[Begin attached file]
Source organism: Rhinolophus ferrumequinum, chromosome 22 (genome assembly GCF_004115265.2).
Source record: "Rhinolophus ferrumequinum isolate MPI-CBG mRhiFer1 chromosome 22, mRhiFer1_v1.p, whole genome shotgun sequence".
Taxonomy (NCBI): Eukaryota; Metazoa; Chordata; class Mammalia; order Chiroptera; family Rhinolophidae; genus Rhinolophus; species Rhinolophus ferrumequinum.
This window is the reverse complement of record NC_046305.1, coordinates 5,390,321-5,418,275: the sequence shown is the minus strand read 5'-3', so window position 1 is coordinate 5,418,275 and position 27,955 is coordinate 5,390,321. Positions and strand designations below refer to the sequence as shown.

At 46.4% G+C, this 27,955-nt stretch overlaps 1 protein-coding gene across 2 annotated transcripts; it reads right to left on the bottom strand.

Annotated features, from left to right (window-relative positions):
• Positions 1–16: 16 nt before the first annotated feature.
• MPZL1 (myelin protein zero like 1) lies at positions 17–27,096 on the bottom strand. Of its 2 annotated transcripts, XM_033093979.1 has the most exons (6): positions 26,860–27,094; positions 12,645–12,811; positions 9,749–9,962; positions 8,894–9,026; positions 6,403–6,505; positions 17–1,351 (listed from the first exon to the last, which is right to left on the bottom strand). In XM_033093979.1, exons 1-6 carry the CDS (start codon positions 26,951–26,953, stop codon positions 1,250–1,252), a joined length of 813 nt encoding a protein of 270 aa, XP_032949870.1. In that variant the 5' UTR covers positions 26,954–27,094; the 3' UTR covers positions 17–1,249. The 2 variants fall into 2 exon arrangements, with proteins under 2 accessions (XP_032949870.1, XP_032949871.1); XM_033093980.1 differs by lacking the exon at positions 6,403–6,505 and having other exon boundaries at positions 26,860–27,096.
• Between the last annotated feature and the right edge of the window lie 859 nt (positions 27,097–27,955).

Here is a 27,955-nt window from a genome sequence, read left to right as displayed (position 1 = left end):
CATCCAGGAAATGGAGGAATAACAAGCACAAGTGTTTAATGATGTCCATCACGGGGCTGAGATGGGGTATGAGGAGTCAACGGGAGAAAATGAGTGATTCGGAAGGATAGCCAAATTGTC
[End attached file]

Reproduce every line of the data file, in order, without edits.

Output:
Source organism: Rhinolophus ferrumequinum, chromosome 22 (genome assembly GCF_004115265.2).
Source record: "Rhinolophus ferrumequinum isolate MPI-CBG mRhiFer1 chromosome 22, mRhiFer1_v1.p, whole genome shotgun sequence".
Taxonomy (NCBI): Eukaryota; Metazoa; Chordata; class Mammalia; order Chiroptera; family Rhinolophidae; genus Rhinolophus; species Rhinolophus ferrumequinum.
This window is the reverse complement of record NC_046305.1, coordinates 5,390,321-5,418,275: the sequence shown is the minus strand read 5'-3', so window position 1 is coordinate 5,418,275 and position 27,955 is coordinate 5,390,321. Positions and strand designations below refer to the sequence as shown.

At 46.4% G+C, this 27,955-nt stretch overlaps 1 protein-coding gene across 2 annotated transcripts; it reads right to left on the bottom strand.

Annotated features, from left to right (window-relative positions):
• Positions 1–16: 16 nt before the first annotated feature.
• MPZL1 (myelin protein zero like 1) lies at positions 17–27,096 on the bottom strand. Of its 2 annotated transcripts, XM_033093979.1 has the most exons (6): positions 26,860–27,094; positions 12,645–12,811; positions 9,749–9,962; positions 8,894–9,026; positions 6,403–6,505; positions 17–1,351 (listed from the first exon to the last, which is right to left on the bottom strand). In XM_033093979.1, exons 1-6 carry the CDS (start codon positions 26,951–26,953, stop codon positions 1,250–1,252), a joined length of 813 nt encoding a protein of 270 aa, XP_032949870.1. In that variant the 5' UTR covers positions 26,954–27,094; the 3' UTR covers positions 17–1,249. The 2 variants fall into 2 exon arrangements, with proteins under 2 accessions (XP_032949870.1, XP_032949871.1); XM_033093980.1 differs by lacking the exon at positions 6,403–6,505 and having other exon boundaries at positions 26,860–27,096.
• Between the last annotated feature and the right edge of the window lie 859 nt (positions 27,097–27,955).

Here is a 27,955-nt window from a genome sequence, read left to right as displayed (position 1 = left end):
CATCCAGGAAATGGAGGAATAACAAGCACAAGTGTTTAATGATGTCCATCACGGGGCTGAGATGGGGTATGAGGAGTCAACGGGAGAAAATGAGTGATTCGGAAGGATAGCCAAATTGTC